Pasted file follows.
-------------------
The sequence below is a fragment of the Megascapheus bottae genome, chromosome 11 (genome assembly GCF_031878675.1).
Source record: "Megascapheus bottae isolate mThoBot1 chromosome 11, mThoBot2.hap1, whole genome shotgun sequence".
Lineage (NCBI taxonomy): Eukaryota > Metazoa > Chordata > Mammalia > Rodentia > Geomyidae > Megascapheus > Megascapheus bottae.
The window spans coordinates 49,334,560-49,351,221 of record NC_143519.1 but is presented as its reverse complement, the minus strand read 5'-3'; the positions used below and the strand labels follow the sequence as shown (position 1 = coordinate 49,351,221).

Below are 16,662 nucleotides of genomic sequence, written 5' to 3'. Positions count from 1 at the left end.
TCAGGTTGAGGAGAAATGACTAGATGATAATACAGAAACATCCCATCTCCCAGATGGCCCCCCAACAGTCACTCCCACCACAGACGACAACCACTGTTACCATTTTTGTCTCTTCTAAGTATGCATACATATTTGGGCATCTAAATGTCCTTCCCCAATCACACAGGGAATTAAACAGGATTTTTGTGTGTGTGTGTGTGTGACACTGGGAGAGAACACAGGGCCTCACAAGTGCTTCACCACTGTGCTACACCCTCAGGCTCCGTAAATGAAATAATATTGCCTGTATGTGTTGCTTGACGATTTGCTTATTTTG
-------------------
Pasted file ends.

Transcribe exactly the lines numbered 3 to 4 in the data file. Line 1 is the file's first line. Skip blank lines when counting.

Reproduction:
Lineage (NCBI taxonomy): Eukaryota > Metazoa > Chordata > Mammalia > Rodentia > Geomyidae > Megascapheus > Megascapheus bottae.
The window spans coordinates 49,334,560-49,351,221 of record NC_143519.1 but is presented as its reverse complement, the minus strand read 5'-3'; the positions used below and the strand labels follow the sequence as shown (position 1 = coordinate 49,351,221).